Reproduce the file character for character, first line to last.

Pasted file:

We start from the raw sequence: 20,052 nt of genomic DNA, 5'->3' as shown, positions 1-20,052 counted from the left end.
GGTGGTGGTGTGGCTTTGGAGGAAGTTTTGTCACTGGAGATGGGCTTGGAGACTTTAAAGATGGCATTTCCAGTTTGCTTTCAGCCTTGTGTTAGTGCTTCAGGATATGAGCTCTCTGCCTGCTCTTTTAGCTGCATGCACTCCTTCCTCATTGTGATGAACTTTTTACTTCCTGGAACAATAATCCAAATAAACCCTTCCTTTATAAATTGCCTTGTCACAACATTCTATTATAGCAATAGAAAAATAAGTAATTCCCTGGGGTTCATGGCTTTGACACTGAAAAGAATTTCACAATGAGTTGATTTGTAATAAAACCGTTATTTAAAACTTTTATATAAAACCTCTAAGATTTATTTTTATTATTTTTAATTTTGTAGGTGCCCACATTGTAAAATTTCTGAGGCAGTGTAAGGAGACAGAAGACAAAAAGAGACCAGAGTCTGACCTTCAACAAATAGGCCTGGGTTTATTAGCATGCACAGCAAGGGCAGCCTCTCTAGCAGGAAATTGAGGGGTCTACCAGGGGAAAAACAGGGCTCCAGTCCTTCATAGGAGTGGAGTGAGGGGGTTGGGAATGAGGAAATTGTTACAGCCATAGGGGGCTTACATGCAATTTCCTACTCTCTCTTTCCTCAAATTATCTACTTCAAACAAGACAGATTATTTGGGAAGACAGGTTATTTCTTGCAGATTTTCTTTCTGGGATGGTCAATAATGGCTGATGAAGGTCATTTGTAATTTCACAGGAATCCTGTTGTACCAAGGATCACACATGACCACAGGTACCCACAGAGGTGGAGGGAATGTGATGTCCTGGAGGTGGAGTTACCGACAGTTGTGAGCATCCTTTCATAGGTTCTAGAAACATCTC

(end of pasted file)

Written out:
We start from the raw sequence: 20,052 nt of genomic DNA, 5'->3' as shown, positions 1-20,052 counted from the left end.
GGTGGTGGTGTGGCTTTGGAGGAAGTTTTGTCACTGGAGATGGGCTTGGAGACTTTAAAGATGGCATTTCCAGTTTGCTTTCAGCCTTGTGTTAGTGCTTCAGGATATGAGCTCTCTGCCTGCTCTTTTAGCTGCATGCACTCCTTCCTCATTGTGATGAACTTTTTACTTCCTGGAACAATAATCCAAATAAACCCTTCCTTTATAAATTGCCTTGTCACAACATTCTATTATAGCAATAGAAAAATAAGTAATTCCCTGGGGTTCATGGCTTTGACACTGAAAAGAATTTCACAATGAGTTGATTTGTAATAAAACCGTTATTTAAAACTTTTATATAAAACCTCTAAGATTTATTTTTATTATTTTTAATTTTGTAGGTGCCCACATTGTAAAATTTCTGAGGCAGTGTAAGGAGACAGAAGACAAAAAGAGACCAGAGTCTGACCTTCAACAAATAGGCCTGGGTTTATTAGCATGCACAGCAAGGGCAGCCTCTCTAGCAGGAAATTGAGGGGTCTACCAGGGGAAAAACAGGGCTCCAGTCCTTCATAGGAGTGGAGTGAGGGGGTTGGGAATGAGGAAATTGTTACAGCCATAGGGGGCTTACATGCAATTTCCTACTCTCTCTTTCCTCAAATTATCTACTTCAAACAAGACAGATTATTTGGGAAGACAGGTTATTTCTTGCAGATTTTCTTTCTGGGATGGTCAATAATGGCTGATGAAGGTCATTTGTAATTTCACAGGAATCCTGTTGTACCAAGGATCACACATGACCACAGGTACCCACAGAGGTGGAGGGAATGTGATGTCCTGGAGGTGGAGTTACCGACAGTTGTGAGCATCCTTTCATAGGTTCTAGAAACATCTC